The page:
A column for people who remember what
the world was like before there was color.....
Computer Pioneers II: Hewlett, Packard, and Cray November 3rd, 1999
In last week's column we looked at some of the early computer pioneers. We are going to continue with that topic this week, and we are doing so with the help of Bill Kelley of Beverly Hills, California. Bill was working for Apple in the late 70's and he recommended several of his contemporaries who laid the groundwork for a number of today's technologies. Not only are we going to look at the people Bill recommended, but he has promised to write a guest column very soon, giving us an inside perspective of what was going on at Apple back then. Bill suggested that we look at Les Felsenstein, Ted Nelson, Paul Terrel, and Jim Warren. We are also going to look at the careers of Seymore Cray, William Hewlett, and David Packard.
Les Felsenstein was born in Philadelphia in 1945. He attended the University of California at Berkeley, graduating in 1972. According to Bill Kelley, Mr. Felsenstein wanted to put computer kiosks everywhere for people to walk up to and get information, i.e., a community information/intelligence system. One of his first accomplishments was to moderate meetings of the Homebrew Computer Club, a group designed to discuss structure of computer development. From members of this club, 23 companies were founded and the practices and principles known as "open architecture" were developed and adopted. "Open architecture" is the basis for all modern computer system development. In 1980-81 he designed the Osborne portable computer. This computer is now on display in the Smithsonian's National Museum of American History. He organized the very first Hacker's Conference (this is when hacker was still a positive description) in 1984 and in 1989 he traveled to the Soviet Union to assist the software and computer industry there. Currently he lives in Palo Alto, CA and works at Interval Research Corporation as a senior researcher.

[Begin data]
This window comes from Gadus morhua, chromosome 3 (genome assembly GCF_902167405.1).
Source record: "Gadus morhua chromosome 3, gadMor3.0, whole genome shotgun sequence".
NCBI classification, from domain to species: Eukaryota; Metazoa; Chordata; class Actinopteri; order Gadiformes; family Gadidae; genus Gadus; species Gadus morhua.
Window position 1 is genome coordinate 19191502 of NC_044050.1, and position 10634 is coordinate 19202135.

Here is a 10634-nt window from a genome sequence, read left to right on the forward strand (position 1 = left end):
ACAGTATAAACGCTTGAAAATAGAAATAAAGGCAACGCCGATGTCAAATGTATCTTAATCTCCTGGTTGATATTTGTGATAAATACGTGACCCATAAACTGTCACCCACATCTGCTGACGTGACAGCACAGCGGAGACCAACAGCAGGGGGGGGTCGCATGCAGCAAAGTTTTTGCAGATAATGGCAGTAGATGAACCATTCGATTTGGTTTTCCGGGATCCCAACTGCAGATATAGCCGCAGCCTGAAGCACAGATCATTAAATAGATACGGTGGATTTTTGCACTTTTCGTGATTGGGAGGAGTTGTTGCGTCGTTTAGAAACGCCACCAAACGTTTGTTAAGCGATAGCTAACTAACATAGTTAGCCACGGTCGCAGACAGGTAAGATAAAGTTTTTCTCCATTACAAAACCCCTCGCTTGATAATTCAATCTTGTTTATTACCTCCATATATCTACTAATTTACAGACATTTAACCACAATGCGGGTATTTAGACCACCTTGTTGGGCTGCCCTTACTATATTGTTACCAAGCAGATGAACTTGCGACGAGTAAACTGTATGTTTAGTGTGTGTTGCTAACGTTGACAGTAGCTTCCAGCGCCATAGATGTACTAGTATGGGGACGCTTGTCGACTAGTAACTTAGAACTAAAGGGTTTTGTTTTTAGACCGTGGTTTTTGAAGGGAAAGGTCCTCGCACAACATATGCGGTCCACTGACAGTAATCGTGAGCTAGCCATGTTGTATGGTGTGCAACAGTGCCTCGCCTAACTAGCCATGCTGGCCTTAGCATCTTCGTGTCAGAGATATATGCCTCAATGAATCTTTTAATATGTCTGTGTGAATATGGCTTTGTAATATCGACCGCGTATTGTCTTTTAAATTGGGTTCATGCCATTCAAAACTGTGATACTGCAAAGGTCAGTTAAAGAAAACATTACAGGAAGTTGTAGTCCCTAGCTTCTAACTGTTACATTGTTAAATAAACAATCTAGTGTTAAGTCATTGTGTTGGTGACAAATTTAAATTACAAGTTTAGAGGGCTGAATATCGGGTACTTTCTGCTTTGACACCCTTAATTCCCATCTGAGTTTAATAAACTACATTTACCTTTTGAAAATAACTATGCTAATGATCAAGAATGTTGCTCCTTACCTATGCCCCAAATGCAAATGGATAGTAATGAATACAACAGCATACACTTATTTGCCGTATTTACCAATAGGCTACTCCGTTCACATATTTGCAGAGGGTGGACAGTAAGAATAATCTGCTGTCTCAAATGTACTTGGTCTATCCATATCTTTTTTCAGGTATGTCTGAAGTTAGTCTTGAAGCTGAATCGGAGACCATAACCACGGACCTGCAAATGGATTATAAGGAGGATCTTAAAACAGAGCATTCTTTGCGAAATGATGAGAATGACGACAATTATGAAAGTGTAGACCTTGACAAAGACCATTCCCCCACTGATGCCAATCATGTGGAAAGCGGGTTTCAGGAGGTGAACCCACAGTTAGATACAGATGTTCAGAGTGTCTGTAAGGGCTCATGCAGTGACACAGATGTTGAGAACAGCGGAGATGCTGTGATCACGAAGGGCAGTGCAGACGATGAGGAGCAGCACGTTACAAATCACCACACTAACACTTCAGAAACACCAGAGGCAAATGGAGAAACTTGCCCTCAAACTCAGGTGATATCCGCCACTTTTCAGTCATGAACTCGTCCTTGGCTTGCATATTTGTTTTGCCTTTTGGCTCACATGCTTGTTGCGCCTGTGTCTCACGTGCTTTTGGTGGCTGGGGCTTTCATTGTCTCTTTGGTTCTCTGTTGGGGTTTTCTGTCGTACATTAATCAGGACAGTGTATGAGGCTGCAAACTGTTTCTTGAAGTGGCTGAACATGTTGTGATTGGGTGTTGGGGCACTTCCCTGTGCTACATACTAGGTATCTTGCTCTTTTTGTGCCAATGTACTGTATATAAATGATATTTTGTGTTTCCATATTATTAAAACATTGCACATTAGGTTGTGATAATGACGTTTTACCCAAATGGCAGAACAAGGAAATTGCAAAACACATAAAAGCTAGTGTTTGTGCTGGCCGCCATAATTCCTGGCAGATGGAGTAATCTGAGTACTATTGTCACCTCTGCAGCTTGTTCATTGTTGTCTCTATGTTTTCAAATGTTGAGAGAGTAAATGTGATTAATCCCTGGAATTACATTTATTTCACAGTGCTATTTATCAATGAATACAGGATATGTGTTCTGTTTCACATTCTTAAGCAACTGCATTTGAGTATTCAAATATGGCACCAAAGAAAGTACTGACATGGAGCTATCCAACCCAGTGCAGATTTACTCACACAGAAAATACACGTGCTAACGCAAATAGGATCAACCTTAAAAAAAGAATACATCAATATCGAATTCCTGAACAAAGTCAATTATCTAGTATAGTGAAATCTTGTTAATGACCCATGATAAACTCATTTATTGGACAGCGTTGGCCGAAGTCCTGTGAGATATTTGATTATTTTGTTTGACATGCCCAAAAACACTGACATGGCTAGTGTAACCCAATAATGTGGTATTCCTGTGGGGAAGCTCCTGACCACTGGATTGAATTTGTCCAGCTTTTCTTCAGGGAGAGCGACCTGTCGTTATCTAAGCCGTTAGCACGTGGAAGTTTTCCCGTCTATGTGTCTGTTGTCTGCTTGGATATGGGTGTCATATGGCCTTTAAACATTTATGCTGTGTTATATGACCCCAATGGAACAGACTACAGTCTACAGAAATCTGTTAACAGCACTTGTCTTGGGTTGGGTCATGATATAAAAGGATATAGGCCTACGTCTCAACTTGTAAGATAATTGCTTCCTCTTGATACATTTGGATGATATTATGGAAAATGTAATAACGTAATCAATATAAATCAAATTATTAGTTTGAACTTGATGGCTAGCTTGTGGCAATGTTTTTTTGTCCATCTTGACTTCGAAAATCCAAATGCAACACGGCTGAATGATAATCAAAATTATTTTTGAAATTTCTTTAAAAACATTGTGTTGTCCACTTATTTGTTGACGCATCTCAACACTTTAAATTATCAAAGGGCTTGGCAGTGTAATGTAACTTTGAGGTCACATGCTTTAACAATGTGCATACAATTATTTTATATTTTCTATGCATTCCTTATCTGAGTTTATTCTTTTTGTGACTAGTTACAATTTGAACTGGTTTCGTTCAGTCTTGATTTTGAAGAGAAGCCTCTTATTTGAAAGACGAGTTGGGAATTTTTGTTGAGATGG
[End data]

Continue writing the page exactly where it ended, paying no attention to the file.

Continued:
While reading about Ted Nelson I came to two conclusions very quickly. He marches to his own drummer and he is adamantly passionate about his beliefs. When asked what it is that he does he responds, "I build paradigms. I work on complex ideas and make up words for them. It is the only way." Ted Nelson earned a MA in Sociology from Harvard, in 1963. He currently is a Visiting Professor of Environmental Information at Keio University in Japan and Visiting Professor of Multimedia at the University of Southampton in England. He has published several books including Computer Lib/Dream Machines in 1969. Bill Kelly particularly mentioned this book as playing a key roll in the development of the computer industry. Ted Nelson is perhaps best known for coining the words "hypertext" and "Hypermedia" in 1965. He foresaw that millions of people would be publishing hypertext, anarchically and without restriction, on a worldwide network. When he started talking about this back in the 60's no one else had a clue what it was all about. He disagrees emphatically with the use of HTML and with the concept of unifying Web structure under XML. He also considers applications to be a great evil because the activity and data are traps that bind and limit the user. Ted Nelson has created software called Zigzag which he feels will be the first step toward a new approach to computing.
I was not able to find information about Paul Terrel, but Bill Kelley noted that Mr. Terrel founded the first franchised personal computer stores, called the Byte Shops, in 1976. Perhaps Bill will discuss Paul Terrel in more depth when he writes his guest column.
Bill Kelley notes that Jim Warren's most notable efforts in the development of the modern computer world was his founding of the West Coast Computer Faire. It was at the second Faire that the Apple was first introduced and became the hit of the show. Jim Warren is a writer and computer professional in California. He has received awards recognizing his contributions from the Hugh M. Hefner organization, the Society of Professional Journalists, and the Electronic Frontier Foundation. It was he who, in 1993, led the effort to make state legislation and statutes available via the public nets without state charge. He also founded InfoWorld and was founding host of Computer Chronicles on PBS. He holds graduate degrees in computing, medical information science, and mathematics and statistics.